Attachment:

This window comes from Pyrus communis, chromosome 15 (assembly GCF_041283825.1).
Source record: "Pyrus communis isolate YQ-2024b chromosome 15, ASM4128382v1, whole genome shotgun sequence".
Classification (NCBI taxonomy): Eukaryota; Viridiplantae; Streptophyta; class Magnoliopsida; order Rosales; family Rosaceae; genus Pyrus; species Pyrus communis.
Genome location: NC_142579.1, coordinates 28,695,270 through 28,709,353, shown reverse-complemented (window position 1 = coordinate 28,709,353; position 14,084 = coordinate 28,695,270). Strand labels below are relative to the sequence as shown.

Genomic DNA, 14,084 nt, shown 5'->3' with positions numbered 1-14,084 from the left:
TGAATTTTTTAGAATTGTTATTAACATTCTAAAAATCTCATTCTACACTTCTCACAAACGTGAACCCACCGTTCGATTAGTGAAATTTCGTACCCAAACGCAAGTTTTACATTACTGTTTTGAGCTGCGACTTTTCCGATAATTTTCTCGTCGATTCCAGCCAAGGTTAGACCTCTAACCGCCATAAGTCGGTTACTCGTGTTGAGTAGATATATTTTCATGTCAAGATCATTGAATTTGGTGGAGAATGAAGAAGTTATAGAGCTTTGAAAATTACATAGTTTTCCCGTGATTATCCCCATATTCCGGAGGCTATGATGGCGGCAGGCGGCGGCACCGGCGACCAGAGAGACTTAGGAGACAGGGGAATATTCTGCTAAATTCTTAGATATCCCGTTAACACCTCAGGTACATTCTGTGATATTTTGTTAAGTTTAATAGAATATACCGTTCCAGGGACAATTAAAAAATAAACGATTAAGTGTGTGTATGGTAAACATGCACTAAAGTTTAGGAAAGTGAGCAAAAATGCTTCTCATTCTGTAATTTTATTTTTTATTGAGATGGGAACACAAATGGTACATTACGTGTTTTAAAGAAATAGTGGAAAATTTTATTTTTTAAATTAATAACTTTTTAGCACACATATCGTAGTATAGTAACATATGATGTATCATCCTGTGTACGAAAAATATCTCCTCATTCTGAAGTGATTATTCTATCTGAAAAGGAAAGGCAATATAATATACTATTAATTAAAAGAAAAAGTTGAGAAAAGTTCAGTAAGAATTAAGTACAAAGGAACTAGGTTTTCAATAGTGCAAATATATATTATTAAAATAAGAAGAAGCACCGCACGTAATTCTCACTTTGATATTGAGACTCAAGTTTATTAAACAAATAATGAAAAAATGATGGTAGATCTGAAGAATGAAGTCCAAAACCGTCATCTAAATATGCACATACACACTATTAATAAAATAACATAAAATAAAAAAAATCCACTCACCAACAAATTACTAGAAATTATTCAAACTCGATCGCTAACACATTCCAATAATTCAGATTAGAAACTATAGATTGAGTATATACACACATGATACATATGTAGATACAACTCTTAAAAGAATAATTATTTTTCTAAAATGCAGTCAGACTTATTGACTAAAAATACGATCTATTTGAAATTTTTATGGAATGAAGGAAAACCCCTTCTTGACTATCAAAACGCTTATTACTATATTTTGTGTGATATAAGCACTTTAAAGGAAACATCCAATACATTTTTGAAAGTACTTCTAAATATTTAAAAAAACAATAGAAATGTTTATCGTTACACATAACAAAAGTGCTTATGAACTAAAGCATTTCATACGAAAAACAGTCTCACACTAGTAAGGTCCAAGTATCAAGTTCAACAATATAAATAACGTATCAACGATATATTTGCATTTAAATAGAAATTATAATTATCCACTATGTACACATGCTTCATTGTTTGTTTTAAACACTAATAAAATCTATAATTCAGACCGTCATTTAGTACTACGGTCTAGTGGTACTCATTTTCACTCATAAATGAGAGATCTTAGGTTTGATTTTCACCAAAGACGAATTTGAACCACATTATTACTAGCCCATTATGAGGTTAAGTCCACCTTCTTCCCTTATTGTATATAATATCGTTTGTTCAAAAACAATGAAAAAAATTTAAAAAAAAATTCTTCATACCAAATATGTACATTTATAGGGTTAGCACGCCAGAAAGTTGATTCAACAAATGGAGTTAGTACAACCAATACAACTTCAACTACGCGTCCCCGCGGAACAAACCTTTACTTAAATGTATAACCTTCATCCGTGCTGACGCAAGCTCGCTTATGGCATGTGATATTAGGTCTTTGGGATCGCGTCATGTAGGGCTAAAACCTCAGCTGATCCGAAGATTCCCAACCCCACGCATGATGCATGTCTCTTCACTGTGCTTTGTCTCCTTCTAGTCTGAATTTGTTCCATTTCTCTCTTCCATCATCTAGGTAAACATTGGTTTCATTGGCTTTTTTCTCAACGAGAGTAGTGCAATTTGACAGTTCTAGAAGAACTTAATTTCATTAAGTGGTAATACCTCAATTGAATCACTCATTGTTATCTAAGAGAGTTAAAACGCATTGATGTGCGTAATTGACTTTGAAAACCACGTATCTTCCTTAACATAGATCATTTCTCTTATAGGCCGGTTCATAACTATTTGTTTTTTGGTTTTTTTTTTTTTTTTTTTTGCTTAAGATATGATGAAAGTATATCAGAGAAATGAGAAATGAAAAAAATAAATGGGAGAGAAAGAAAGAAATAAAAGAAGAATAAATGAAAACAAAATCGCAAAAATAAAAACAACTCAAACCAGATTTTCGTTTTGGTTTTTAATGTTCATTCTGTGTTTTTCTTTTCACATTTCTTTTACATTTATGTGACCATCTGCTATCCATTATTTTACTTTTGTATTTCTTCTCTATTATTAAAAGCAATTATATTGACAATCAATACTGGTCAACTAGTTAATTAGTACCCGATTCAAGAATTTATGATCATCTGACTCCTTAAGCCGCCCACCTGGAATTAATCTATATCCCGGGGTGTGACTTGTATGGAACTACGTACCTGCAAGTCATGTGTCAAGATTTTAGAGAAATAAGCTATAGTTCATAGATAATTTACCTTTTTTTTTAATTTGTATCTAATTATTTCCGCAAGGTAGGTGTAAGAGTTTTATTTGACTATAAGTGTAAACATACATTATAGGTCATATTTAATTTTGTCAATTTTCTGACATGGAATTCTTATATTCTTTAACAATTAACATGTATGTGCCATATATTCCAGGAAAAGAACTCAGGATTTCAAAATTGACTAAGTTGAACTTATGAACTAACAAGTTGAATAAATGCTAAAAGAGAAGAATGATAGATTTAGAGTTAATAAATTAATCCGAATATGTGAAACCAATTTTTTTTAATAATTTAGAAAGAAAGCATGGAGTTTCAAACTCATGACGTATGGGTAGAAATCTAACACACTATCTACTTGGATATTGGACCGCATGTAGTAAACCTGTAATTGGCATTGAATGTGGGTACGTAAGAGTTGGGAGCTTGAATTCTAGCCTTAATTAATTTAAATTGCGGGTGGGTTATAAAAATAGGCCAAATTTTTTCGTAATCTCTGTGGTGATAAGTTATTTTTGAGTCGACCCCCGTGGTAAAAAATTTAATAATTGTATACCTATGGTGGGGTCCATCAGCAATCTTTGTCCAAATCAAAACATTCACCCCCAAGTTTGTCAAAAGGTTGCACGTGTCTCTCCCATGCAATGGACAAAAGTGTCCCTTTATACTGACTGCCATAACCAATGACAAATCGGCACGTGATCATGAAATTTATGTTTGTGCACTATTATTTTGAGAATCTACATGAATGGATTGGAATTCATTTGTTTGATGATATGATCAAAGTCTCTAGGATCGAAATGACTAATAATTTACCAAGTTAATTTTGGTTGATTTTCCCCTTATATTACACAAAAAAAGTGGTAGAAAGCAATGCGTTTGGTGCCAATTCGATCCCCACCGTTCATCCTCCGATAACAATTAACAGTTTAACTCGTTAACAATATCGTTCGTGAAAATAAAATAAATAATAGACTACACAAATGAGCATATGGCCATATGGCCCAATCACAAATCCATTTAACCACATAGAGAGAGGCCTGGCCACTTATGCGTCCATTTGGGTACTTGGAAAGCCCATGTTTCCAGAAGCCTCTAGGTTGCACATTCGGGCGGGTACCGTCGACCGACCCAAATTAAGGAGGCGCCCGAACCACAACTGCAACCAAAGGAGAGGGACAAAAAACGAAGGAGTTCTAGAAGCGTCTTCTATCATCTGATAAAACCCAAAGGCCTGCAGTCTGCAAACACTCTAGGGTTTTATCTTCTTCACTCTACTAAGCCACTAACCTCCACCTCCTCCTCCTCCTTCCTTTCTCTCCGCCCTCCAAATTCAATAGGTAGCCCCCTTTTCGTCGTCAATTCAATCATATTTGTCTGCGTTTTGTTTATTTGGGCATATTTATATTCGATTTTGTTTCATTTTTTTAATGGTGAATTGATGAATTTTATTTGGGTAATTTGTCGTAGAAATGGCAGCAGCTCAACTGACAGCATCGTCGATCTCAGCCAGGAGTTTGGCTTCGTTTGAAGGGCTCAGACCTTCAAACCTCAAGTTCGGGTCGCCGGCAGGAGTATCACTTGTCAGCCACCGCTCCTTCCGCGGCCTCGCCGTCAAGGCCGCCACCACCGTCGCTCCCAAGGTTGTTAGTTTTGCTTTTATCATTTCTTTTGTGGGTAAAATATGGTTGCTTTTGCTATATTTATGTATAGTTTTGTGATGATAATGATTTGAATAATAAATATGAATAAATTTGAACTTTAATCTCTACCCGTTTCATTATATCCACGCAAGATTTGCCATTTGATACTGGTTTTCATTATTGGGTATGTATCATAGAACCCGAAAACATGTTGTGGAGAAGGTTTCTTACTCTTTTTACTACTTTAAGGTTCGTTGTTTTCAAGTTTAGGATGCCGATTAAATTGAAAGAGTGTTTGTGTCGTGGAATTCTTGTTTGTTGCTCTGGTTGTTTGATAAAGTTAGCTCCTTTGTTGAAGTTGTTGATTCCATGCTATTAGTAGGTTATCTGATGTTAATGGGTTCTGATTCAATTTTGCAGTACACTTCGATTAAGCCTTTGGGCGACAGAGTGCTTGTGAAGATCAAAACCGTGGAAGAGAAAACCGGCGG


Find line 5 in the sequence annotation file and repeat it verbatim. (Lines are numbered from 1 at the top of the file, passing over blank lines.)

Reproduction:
Genomic DNA, 14,084 nt, shown 5'->3' with positions numbered 1-14,084 from the left: